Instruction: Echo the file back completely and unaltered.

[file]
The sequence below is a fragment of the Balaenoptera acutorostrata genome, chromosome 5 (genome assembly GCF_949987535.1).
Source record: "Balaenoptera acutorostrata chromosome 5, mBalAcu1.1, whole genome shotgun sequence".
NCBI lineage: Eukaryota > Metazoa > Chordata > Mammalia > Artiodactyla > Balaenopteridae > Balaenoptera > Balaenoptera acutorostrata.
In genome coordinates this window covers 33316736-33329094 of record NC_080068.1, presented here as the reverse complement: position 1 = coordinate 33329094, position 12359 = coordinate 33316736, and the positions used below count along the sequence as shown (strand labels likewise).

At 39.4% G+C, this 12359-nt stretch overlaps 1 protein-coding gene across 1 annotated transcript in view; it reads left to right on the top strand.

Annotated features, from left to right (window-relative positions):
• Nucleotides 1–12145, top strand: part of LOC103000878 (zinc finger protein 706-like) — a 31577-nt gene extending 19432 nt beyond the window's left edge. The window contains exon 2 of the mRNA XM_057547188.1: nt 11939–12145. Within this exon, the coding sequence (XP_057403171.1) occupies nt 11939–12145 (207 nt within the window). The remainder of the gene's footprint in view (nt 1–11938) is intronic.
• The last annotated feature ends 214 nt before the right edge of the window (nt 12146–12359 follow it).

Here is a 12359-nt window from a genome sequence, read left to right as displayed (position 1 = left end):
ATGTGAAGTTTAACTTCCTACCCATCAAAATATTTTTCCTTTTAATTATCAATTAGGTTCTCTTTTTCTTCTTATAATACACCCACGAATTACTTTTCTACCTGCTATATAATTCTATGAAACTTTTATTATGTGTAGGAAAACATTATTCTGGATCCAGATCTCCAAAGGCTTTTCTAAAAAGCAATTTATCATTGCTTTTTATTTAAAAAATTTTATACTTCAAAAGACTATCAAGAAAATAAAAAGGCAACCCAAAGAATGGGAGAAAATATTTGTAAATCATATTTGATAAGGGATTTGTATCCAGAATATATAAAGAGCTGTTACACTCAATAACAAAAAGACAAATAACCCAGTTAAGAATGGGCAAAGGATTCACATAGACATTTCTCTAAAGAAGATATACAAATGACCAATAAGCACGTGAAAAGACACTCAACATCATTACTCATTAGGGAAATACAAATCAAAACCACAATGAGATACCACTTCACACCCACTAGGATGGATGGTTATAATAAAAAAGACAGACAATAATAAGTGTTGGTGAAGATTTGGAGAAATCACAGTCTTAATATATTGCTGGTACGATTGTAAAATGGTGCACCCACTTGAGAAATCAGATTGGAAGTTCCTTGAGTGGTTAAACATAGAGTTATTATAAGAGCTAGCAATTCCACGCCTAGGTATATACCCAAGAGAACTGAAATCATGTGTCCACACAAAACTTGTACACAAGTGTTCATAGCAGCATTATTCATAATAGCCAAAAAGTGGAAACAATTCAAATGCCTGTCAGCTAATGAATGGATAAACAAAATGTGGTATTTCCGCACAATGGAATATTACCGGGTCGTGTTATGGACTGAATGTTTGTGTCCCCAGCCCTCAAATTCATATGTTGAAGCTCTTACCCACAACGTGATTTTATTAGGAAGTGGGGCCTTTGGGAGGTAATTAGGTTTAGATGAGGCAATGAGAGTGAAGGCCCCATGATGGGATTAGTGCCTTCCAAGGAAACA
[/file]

The sequence below is a fragment of the Balaenoptera acutorostrata genome, chromosome 5 (genome assembly GCF_949987535.1).
Source record: "Balaenoptera acutorostrata chromosome 5, mBalAcu1.1, whole genome shotgun sequence".
NCBI lineage: Eukaryota > Metazoa > Chordata > Mammalia > Artiodactyla > Balaenopteridae > Balaenoptera > Balaenoptera acutorostrata.
In genome coordinates this window covers 33316736-33329094 of record NC_080068.1, presented here as the reverse complement: position 1 = coordinate 33329094, position 12359 = coordinate 33316736, and the positions used below count along the sequence as shown (strand labels likewise).

At 39.4% G+C, this 12359-nt stretch overlaps 1 protein-coding gene across 1 annotated transcript in view; it reads left to right on the top strand.

Annotated features, from left to right (window-relative positions):
• Nucleotides 1–12145, top strand: part of LOC103000878 (zinc finger protein 706-like) — a 31577-nt gene extending 19432 nt beyond the window's left edge. The window contains exon 2 of the mRNA XM_057547188.1: nt 11939–12145. Within this exon, the coding sequence (XP_057403171.1) occupies nt 11939–12145 (207 nt within the window). The remainder of the gene's footprint in view (nt 1–11938) is intronic.
• The last annotated feature ends 214 nt before the right edge of the window (nt 12146–12359 follow it).

Here is a 12359-nt window from a genome sequence, read left to right as displayed (position 1 = left end):
ATGTGAAGTTTAACTTCCTACCCATCAAAATATTTTTCCTTTTAATTATCAATTAGGTTCTCTTTTTCTTCTTATAATACACCCACGAATTACTTTTCTACCTGCTATATAATTCTATGAAACTTTTATTATGTGTAGGAAAACATTATTCTGGATCCAGATCTCCAAAGGCTTTTCTAAAAAGCAATTTATCATTGCTTTTTATTTAAAAAATTTTATACTTCAAAAGACTATCAAGAAAATAAAAAGGCAACCCAAAGAATGGGAGAAAATATTTGTAAATCATATTTGATAAGGGATTTGTATCCAGAATATATAAAGAGCTGTTACACTCAATAACAAAAAGACAAATAACCCAGTTAAGAATGGGCAAAGGATTCACATAGACATTTCTCTAAAGAAGATATACAAATGACCAATAAGCACGTGAAAAGACACTCAACATCATTACTCATTAGGGAAATACAAATCAAAACCACAATGAGATACCACTTCACACCCACTAGGATGGATGGTTATAATAAAAAAGACAGACAATAATAAGTGTTGGTGAAGATTTGGAGAAATCACAGTCTTAATATATTGCTGGTACGATTGTAAAATGGTGCACCCACTTGAGAAATCAGATTGGAAGTTCCTTGAGTGGTTAAACATAGAGTTATTATAAGAGCTAGCAATTCCACGCCTAGGTATATACCCAAGAGAACTGAAATCATGTGTCCACACAAAACTTGTACACAAGTGTTCATAGCAGCATTATTCATAATAGCCAAAAAGTGGAAACAATTCAAATGCCTGTCAGCTAATGAATGGATAAACAAAATGTGGTATTTCCGCACAATGGAATATTACCGGGTCGTGTTATGGACTGAATGTTTGTGTCCCCAGCCCTCAAATTCATATGTTGAAGCTCTTACCCACAACGTGATTTTATTAGGAAGTGGGGCCTTTGGGAGGTAATTAGGTTTAGATGAGGCAATGAGAGTGAAGGCCCCATGATGGGATTAGTGCCTTCCAAGGAAACA